The reef core facies (Fig. 4) is composed of skeletal wackestones to packstones, boundstones, and rudstones. Common organisms include framework stromatoporoids and tabulate corals (both with various growth forms), crinoids, bryozoans, and brachiopods. The biota assemblages observed within these facies are more diverse, more abundant, and larger in size than seen in other lithofacies (Sears and Lucia, 1979). Stromatoporoids measure up to 3 ft (0.9 m) vertically and cross the width of the core or consist of fragments measuring <0.04 in. (<1 mm) to over 3.54 in. (90 mm) in width and <0.04 in. (<1 mm) to 1.2 in. (30 mm) in height. These fragments can either follow a horizontal orientation or are randomly orientated. The stromatoporoids have the internal boxwork structure preserved, which allowed for easier identification (Fig. 4A).
Several different types of corals were observed within the cores, in which tabulate corals were the most common type found within the reef core facies. Where present, solitary finger corals ranged in size from 0.04 to 0.40 in. (1–10 mm) diameter and 0.59–1.57 in. (15–40 mm) long, with the internal structure of the corals typically preserved. Large well-preserved tabulate corals were found throughout the reef core interval, with individual corals measuring 0.98–3.35 in. (25–85) mm wide by 0.39–3.15 in. (10–80 mm) high (Fig. 4C). Most of the tabulate corals were preserved in growth position, with a few smaller matrix coral fragments distributed at random orientations.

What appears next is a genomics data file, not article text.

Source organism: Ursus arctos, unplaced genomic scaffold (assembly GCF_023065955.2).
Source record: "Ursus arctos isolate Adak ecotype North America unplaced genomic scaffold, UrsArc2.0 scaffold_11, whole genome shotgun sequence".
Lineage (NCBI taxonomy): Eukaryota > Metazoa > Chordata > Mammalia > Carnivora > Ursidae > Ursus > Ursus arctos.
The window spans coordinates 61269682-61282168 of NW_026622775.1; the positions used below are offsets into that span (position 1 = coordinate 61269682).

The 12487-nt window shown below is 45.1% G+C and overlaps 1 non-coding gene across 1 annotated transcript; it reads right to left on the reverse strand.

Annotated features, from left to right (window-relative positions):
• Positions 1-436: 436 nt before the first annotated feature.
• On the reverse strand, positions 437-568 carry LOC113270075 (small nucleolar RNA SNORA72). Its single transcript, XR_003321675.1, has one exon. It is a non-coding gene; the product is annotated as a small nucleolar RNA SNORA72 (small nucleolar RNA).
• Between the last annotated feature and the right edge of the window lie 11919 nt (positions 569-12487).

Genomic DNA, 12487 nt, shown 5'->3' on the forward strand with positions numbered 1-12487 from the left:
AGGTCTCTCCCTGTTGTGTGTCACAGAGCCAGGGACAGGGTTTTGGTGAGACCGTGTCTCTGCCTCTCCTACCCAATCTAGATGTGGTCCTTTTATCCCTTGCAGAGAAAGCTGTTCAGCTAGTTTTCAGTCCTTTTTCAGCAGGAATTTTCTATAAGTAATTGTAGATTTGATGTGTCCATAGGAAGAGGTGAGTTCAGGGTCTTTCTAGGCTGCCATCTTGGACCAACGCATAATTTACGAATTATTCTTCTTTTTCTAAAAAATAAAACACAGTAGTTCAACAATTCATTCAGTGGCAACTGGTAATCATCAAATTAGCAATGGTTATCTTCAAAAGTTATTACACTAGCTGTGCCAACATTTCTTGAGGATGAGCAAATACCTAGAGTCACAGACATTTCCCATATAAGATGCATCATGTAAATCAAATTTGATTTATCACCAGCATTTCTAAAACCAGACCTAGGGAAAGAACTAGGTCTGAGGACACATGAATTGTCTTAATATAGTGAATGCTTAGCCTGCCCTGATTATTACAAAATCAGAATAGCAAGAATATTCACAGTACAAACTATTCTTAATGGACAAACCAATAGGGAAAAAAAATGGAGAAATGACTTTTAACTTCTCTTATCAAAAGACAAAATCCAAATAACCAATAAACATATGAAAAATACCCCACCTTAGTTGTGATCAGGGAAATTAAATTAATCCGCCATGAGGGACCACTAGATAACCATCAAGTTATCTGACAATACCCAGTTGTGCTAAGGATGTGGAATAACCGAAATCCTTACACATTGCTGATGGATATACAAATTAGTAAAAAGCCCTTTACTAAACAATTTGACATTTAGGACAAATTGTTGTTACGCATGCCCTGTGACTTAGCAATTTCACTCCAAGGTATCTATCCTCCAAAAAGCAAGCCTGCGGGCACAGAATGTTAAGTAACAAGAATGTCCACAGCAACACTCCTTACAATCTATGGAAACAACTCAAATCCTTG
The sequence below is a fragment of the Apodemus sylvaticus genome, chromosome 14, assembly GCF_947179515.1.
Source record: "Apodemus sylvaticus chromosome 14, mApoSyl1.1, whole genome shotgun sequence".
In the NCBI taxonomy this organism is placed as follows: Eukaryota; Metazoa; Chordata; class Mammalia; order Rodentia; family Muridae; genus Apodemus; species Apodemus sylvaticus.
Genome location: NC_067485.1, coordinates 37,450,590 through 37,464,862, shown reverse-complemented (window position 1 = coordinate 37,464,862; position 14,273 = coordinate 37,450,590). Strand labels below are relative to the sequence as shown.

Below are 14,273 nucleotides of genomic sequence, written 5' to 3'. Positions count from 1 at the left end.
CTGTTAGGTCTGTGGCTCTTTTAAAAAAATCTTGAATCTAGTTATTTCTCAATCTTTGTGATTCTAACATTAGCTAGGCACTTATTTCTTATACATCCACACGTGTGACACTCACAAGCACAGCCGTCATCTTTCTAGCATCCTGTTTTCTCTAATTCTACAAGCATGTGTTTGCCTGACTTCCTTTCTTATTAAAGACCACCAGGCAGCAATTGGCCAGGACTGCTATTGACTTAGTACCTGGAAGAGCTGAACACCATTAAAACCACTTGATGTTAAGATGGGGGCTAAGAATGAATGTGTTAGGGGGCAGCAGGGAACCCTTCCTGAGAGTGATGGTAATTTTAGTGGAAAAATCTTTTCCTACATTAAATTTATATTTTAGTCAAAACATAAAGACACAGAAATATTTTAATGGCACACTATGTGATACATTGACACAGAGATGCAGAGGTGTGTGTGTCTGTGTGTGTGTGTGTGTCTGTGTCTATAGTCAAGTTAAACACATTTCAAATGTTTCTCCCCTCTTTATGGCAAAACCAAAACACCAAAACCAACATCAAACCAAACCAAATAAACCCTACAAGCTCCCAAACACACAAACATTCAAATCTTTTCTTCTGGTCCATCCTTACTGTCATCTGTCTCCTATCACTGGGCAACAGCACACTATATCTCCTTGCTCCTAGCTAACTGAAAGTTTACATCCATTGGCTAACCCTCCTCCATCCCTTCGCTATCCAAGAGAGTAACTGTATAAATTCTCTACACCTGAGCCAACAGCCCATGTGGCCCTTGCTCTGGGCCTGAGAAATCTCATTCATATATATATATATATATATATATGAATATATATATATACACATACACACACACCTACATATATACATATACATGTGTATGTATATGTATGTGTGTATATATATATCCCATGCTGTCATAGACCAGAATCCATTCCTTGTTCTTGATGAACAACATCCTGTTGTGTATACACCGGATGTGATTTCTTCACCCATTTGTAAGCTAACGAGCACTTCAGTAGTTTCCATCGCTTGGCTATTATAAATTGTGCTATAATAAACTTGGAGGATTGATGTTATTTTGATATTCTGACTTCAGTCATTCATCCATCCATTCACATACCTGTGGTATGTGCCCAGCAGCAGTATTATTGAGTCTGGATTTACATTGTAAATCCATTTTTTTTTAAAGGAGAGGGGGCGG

Depending on the percentage of mud, suture and wispy stylolites are present throughout the reef core interval, which may indicate small-scale lithologic transition areas. Extensive leaching occurred in zones where wispy stylolites are present, often associated with discoloration of the matrix from a gray/brown color to a bright orange/red color. The 0.04-in.-thick (1-mm-thick) black sutured-seam stylolites found within the reef core interval were associated with zones of larger-sized grains, lower mud content, and often associated with pyrite.
The reef core facies exhibited variable porosity (5%–13%, 8.3% avg.) and permeability (0–58 mD, 19.1 mD avg.) values, likely due to variations in the initial porosity values related to the primary depositional fabric (Fig. 9). Porosity and permeability are dependent upon pore types present, the type and amount of biota, amount of cementation, and percentage of mud. When comparing the porosity log (from whole-core analysis) to the core itself, large spikes in porosity occurred in association with large tabulate corals with well-preserved primary growth, framework porosity. In zones with abundant brachiopod molds, porosity values were also high, but the permeability was dependent on the extent to which the molds were interconnected (Fig. 10). For example, porosity was found to be lower where brachiopod molds were suspended in a muddier matrix versus higher permeability where brachiopod molds were dense and interconnected. This comparison is true for the abundance of bryozoans within the reef core intervals as well.
Facies 3B—Reef Debris